In New National Study, WPI is Ranked Seventh Among Applied Sciences Universities
WORCESTER, Mass. – Worcester Polytechnic Institute (WPI) was ranked seventh nationally among small research universities focusing on applied science in the recently released 2005 Faculty Scholarly Productivity (FSP) Index, a new study that compares academic programs at universities based on the scholarly output of their faculty. The university's industrial engineering program was ranked fourth in the nation in the same study. The industrial engineering program is offered by the WPI Department of Management, which is the equivalent of a traditional business school.
The 2005 FSP Index rankings, published in the Chronicle of Higher Education, is partially funded by the State University of New York at Stony Brook and produced by Academic Analytics, a for-profit company. Using data such as faculty publications, grants, and honors and awards, it ranks 7,294 individual programs in 104 disciplines at 354 institutions, as well as institutions as a whole, based on the research productivity of faculty members. As an institution, WPI is included in the broad category, Specialized Research Universities -- Applied Sciences, which includes 20 schools. WPI was ranked No. 7 in the category; Texas A&M University was ranked No. 1.
The No. 4 ranking for WPI's industrial engineering program is based on the fact that faculty members in that discipline publish extensively and are highly cited in research publications, suggesting that other researchers place significant value on their work, the according to the FSP Index. Launched in 1995, WPI's industrial engineering program "broke the paradigm for what industrial engineering education should be," according to McRae Banks, head of WPI's Department of Management, professor of entrepreneurship and strategy, and director of the Collaborative for Entrepreneurship and Innovation. "We started with a core of excellent faculty members who had a strong vision of what the program should look like. We added some of the top emerging scholars in the field, who have demonstrated repeatedly that our confidence in them was well founded."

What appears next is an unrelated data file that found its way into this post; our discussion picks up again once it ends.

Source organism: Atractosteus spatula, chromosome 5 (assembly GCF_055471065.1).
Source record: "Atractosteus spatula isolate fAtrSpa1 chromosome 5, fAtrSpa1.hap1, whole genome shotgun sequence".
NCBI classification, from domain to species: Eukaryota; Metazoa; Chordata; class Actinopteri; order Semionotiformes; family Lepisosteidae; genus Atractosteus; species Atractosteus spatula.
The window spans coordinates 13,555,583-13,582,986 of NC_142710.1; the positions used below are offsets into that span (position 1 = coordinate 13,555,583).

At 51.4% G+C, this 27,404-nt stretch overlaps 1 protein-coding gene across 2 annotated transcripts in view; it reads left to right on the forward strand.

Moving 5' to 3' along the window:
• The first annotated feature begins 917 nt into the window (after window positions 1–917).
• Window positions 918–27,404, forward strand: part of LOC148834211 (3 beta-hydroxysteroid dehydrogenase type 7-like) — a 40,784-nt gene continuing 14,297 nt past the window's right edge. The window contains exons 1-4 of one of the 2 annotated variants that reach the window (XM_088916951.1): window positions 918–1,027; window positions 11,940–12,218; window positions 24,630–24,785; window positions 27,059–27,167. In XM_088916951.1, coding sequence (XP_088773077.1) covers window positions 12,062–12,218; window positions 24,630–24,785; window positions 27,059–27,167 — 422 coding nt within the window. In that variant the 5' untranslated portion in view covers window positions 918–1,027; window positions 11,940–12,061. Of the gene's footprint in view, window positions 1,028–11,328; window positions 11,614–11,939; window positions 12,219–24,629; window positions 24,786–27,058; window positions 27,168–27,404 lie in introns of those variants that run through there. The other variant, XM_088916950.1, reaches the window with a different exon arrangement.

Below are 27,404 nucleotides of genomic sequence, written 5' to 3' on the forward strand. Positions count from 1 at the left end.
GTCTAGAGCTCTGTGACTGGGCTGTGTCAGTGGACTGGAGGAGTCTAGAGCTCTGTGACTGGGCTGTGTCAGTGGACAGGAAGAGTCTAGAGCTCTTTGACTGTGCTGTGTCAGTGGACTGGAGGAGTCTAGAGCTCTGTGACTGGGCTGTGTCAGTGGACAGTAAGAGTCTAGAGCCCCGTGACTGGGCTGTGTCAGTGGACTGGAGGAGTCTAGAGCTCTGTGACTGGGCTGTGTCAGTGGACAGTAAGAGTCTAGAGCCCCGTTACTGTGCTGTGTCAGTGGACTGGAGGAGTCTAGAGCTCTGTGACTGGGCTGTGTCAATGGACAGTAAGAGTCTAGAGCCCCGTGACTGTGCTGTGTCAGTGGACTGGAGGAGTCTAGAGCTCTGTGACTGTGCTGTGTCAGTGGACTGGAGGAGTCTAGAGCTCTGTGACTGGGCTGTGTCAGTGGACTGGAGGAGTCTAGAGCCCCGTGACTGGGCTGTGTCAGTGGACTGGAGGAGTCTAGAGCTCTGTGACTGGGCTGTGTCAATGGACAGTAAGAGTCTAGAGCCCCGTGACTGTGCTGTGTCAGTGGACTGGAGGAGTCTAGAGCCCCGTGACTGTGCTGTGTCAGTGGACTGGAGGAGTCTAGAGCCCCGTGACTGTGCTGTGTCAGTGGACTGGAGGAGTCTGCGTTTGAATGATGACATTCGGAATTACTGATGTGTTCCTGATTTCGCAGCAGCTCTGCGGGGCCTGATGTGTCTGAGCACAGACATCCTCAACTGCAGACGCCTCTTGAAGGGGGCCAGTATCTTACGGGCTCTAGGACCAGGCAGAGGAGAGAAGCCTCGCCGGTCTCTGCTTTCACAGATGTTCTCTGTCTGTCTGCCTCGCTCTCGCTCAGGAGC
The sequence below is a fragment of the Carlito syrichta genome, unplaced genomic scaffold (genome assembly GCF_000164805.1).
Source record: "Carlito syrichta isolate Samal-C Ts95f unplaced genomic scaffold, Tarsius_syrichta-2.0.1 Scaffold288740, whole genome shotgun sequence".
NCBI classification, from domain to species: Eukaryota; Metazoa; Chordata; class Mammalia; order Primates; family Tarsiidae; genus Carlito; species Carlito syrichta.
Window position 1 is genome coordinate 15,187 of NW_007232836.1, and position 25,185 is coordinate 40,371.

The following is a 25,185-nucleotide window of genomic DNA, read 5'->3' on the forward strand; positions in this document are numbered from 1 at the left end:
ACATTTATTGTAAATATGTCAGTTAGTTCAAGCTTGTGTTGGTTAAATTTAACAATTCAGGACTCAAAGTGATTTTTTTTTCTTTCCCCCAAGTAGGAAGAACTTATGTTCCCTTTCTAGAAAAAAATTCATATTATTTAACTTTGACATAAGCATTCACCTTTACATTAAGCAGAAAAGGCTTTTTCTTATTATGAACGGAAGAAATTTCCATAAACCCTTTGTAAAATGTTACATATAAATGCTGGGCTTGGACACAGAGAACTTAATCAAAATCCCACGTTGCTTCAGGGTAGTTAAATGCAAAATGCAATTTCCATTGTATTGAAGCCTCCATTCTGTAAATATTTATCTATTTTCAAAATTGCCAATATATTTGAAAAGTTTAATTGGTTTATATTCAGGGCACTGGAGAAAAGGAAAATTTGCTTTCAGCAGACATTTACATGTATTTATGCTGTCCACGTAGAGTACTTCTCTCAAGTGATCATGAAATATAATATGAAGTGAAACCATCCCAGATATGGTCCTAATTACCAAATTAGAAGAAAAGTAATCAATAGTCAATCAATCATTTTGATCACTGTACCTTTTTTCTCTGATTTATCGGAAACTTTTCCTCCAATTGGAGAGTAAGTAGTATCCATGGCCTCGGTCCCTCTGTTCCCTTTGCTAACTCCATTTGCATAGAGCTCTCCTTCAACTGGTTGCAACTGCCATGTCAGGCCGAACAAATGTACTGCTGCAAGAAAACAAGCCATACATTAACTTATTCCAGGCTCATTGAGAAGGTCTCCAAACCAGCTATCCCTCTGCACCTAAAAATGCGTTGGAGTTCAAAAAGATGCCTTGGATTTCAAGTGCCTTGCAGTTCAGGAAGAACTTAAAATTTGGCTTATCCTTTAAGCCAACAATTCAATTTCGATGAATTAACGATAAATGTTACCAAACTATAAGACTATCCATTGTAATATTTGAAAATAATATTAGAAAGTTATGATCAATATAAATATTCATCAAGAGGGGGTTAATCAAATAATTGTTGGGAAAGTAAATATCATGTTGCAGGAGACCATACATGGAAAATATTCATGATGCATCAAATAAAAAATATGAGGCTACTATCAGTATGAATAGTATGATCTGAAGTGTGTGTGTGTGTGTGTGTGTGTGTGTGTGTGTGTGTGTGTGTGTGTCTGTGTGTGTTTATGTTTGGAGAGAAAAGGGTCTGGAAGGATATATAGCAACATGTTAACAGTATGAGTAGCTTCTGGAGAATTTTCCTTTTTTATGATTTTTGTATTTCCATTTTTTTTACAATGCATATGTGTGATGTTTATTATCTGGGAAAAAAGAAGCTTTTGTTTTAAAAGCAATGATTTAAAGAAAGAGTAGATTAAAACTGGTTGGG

Industrial engineering faculty members teach both undergraduate and graduate students at WPI. "For WPI students, that has meant an exceptional education that helps them understand the technical aspects of industrial engineering as well as the business and management aspects," Banks says. "They are well prepared to be change agents in organizations of all types. They are highly sought after as employees by organizations. And based on some preliminary results, they seem to be tracking quickly through organizations."
The mission of WPI's industrial engineering program is to prepare students for professional engineering practice, providing the foundation for careers of leadership in challenging global and technological environments, notes Sharon Johnson, associate professor of management and director of the industrial engineering program.
"The combination of the technical and business aspects of industrial engineering means that our students are ready to make immediate contributions as they start work," Johnson notes. "They broadly understand how organizations operate, so they can link their work to important goals. They can make the transition from textbook problems to real processes, where there are lots of competing objectives, thanks to WPI's project-enriched curriculum. Through these required projects, WPI students have a chance to practice the kind of problem solving they will need to do once they start working."